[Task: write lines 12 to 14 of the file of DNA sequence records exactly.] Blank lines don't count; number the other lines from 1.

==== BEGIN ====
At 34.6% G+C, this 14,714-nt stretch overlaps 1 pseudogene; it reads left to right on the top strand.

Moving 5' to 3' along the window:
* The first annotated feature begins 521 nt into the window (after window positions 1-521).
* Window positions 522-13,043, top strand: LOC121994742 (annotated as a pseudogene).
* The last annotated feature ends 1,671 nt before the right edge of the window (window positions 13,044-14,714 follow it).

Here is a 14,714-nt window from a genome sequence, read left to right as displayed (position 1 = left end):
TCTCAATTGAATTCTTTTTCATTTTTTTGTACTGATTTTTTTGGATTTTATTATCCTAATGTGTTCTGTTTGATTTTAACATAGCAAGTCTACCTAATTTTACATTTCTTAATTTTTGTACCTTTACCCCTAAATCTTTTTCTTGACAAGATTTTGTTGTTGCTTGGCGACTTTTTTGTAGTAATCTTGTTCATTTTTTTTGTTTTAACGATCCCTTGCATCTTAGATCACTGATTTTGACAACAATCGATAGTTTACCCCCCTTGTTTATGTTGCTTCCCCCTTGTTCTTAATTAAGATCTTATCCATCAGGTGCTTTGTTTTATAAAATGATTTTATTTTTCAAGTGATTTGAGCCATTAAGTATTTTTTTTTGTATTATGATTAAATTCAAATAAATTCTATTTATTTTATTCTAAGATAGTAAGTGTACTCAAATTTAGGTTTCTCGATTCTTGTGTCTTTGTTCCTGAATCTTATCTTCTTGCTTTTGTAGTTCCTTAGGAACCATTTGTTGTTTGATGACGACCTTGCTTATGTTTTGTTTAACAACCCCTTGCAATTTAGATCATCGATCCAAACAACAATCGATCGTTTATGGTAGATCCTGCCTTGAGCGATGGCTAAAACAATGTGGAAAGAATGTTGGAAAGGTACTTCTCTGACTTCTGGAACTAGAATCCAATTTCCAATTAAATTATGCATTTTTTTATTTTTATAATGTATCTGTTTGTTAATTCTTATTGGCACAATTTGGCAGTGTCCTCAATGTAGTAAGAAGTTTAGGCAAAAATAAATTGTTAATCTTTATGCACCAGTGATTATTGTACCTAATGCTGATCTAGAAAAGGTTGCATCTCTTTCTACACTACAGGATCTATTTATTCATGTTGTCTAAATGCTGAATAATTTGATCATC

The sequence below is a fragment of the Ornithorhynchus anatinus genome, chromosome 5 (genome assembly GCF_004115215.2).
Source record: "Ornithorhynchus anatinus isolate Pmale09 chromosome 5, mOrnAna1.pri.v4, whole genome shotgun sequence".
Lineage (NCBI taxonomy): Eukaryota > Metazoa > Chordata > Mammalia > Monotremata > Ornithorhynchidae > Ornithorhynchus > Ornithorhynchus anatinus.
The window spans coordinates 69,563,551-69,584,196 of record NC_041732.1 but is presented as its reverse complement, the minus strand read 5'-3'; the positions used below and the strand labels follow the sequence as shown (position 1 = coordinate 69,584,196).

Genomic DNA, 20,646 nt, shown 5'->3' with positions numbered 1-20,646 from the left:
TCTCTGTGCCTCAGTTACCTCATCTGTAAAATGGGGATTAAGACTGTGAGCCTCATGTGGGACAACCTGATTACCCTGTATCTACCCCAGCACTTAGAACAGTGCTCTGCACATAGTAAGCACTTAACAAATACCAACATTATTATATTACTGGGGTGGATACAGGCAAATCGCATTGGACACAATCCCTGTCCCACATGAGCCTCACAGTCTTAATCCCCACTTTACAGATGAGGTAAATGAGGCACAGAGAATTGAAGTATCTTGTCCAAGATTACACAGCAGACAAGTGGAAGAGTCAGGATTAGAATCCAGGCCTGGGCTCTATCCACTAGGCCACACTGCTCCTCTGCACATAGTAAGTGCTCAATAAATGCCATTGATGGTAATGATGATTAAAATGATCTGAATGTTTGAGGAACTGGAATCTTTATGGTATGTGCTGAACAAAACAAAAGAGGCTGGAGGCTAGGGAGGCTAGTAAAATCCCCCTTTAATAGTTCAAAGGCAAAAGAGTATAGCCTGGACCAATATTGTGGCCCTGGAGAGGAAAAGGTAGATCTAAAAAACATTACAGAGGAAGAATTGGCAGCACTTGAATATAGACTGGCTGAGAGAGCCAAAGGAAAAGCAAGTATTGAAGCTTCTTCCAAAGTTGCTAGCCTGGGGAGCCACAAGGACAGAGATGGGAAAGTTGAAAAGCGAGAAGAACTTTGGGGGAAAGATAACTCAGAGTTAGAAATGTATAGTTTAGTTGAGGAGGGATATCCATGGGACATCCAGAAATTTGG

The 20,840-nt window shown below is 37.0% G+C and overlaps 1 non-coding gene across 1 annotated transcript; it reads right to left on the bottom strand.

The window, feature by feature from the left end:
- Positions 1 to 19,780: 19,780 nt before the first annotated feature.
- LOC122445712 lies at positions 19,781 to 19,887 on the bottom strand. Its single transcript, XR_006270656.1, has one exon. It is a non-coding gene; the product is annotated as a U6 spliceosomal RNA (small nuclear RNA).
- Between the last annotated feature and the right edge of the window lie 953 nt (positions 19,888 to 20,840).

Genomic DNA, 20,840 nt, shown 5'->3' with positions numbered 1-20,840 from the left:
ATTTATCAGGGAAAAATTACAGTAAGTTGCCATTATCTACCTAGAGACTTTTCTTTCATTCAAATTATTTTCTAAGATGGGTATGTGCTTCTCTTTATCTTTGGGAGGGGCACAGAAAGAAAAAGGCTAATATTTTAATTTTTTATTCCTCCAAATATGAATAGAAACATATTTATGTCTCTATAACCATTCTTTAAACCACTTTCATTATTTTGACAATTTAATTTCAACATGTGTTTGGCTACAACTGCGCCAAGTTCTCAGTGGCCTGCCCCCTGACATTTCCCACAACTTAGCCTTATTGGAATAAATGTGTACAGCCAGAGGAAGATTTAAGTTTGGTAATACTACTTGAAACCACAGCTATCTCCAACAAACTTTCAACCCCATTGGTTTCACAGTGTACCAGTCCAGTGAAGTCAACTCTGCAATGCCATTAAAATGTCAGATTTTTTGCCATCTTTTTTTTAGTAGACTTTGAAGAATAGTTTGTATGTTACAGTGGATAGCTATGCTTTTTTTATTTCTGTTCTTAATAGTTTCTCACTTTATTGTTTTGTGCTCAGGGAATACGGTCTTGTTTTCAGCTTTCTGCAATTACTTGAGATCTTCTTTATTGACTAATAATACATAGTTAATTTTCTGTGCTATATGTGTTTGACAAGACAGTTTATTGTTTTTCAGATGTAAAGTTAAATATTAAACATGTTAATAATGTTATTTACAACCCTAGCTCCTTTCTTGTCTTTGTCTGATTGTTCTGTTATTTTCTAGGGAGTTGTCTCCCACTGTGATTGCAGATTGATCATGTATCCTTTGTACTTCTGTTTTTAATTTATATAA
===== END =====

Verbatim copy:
Genomic DNA, 20,646 nt, shown 5'->3' with positions numbered 1-20,646 from the left:
TCTCTGTGCCTCAGTTACCTCATCTGTAAAATGGGGATTAAGACTGTGAGCCTCATGTGGGACAACCTGATTACCCTGTATCTACCCCAGCACTTAGAACAGTGCTCTGCACATAGTAAGCACTTAACAAATACCAACATTATTATATTACTGGGGTGGATACAGGCAAATCGCATTGGACACAATCCCTGTCCCACATGAGCCTCACAGTCTTAATCCCCACTTTACAGATGAGGTAAATGAGGCACAGAGAATTGAAGTATCTTGTCCAAGATTACACAGCAGACAAGTGGAAGAGTCAGGATTAGAATCCAGGCCTGGGCTCTATCCACTAGGCCACACTGCTCCTCTGCACATAGTAAGTGCTCAATAAATGCCATTGATGGTAATGATGATTAAAATGATCTGAATGTTTGAGGAACTGGAATCTTTATGGTATGTGCTGAACAAAACAAAAGAGGCTGGAGGCTAGGGAGGCTAGTAAAATCCCCCTTTAATAGTTCAAAGGCAAAAGAGTATAGCCTGGACCAATATTGTGGCCCTGGAGAGGAAAAGGTAGATCTAAAAAACATTACAGAGGAAGAATTGGCAGCACTTGAATATAGACTGGCTGAGAGAGCCAAAGGAAAAGCAAGTATTGAAGCTTCTTCCAAAGTTGCTAGCCTGGGGAGCCACAAGGACAGAGATGGGAAAGTTGAAAAGCGAGAAGAACTTTGGGGGAAAGATAACTCAGAGTTAGAAATGTATAGTTTAGTTGAGGAGGGATATCCATGGGACATCCAGAAATTTGG

The 20,840-nt window shown below is 37.0% G+C and overlaps 1 non-coding gene across 1 annotated transcript; it reads right to left on the bottom strand.